‘Fire Pelosi’ GOP Strategist Condemns ‘Toxic Politics’ That Led To Attack

A top former director at the Republican National Committee who helped bring about the GOP’s “Fire Pelosi” campaign against House Speaker Nancy Pelosi (D-CA) is expressing regret in wake of the brutal assault on Pelosi’s husband, Paul Pelosi.

Doug Heye, who served as the RNC’s communications manager in 2010, wrote a Washington Post op-ed on Monday acknowledging that as an operative who fueled the “Fire Pelosi” campaign (which included images of the House speaker engulfed in flames), “our toxic politics goes too far.”

“Collectively, we have to lower the temperature,” Heye wrote. “People keep getting hurt. We’re very lucky no one has been killed — and I worry I need to emphasize ‘yet.’”

The ex-RNC official who has been anti-Trump since 2016 conceded that “the original sin begins with” the GOP, citing the party’s racist birther attacks against then-President Barack Obama and its embrace of Donald Trump.

“Just as warming waters create the conditions for more frequent and destructive hurricanes, toxic rhetoric can manifest into actions,” he wrote.

Heye’s condemnation came on the same day David DePape, the suspect in the attack on Paul Pelosi in the Speaker’s San Francisco home on Friday, was federally charged with assaulting a U.S. official’s immediate family member and attempted kidnapping of a U.S. official.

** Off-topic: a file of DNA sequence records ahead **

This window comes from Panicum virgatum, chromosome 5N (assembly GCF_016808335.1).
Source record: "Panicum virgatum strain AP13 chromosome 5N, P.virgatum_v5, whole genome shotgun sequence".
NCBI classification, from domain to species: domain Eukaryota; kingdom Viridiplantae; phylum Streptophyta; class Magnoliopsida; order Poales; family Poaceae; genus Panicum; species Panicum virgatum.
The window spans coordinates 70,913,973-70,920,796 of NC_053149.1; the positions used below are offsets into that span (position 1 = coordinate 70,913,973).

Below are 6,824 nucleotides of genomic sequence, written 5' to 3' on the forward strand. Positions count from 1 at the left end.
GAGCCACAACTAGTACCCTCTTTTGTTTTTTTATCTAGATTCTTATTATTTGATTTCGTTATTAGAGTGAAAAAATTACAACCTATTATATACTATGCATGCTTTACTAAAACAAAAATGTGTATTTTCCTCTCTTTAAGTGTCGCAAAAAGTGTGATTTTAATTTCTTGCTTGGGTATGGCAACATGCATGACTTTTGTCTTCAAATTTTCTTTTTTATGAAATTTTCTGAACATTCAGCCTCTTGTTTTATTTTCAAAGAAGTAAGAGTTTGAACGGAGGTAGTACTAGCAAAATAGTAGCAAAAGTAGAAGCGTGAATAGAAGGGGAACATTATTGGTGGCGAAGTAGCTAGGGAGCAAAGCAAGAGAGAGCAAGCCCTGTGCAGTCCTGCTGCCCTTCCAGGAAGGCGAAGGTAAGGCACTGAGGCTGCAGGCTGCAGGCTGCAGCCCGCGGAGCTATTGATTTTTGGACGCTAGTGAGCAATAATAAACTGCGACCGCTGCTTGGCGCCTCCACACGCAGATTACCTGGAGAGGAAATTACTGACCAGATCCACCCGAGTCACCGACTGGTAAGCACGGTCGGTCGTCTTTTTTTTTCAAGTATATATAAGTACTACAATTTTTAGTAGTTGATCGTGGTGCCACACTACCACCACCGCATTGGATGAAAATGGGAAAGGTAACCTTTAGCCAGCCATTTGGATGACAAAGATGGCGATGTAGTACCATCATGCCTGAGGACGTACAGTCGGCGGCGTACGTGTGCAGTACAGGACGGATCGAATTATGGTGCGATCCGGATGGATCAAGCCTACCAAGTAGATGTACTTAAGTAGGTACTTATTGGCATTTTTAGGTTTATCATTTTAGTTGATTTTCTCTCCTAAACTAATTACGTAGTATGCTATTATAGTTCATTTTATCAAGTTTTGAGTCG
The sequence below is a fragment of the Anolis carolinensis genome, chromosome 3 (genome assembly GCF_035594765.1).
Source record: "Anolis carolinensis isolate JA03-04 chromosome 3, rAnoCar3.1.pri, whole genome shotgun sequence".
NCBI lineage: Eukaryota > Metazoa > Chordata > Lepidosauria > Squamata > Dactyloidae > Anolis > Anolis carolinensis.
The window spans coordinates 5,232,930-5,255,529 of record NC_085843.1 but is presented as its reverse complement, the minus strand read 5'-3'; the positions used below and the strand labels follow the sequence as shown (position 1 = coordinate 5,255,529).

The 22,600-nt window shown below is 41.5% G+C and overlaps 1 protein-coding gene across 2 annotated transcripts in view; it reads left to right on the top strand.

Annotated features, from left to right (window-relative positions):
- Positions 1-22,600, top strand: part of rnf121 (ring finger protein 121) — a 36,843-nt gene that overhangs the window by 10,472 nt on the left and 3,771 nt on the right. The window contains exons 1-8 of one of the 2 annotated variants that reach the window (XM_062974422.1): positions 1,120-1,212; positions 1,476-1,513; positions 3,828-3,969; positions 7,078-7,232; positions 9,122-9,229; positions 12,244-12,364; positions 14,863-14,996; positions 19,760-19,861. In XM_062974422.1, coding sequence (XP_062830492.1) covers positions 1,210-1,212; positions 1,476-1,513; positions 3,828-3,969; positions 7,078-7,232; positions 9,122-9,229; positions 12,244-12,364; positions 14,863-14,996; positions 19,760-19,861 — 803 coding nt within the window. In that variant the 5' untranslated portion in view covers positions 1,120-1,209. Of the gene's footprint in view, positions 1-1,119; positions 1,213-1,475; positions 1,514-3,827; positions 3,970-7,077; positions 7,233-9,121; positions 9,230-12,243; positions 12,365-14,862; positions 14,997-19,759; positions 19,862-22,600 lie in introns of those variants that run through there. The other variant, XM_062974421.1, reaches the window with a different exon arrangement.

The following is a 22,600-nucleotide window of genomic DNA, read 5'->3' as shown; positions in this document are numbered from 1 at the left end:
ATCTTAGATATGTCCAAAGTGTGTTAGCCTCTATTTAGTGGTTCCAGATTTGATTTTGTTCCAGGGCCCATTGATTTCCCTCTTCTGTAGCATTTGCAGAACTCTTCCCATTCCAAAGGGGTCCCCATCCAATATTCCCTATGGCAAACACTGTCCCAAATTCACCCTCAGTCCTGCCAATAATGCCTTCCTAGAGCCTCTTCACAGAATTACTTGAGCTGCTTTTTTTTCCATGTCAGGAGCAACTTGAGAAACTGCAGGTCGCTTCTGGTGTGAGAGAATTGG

According to the Justice Department, DePape told investigators that he broke into Pelosi’s home to take the Democratic leader hostage and “talk to her.” He allegedly said that he planned on breaking Pelosi’s kneecaps if she “lied” to him.

Pelosi wasn’t home during the attack. DePape allegedly confronted Paul Pelosi and shouted “Where’s Nancy?”

DePape allegedly hit the Speaker’s 82-year-old husband in the head with a hammer, causing a skull fracture that had to be treated with surgery.

It soon emerged after DePape’s arrest that the alleged assailant had frequently trafficked in far-right conspiracy theories online about, among other things, the 2020 election and the Jan. 6 Capitol insurrection – the kind of conspiracy theories many Republican lawmakers have advanced.

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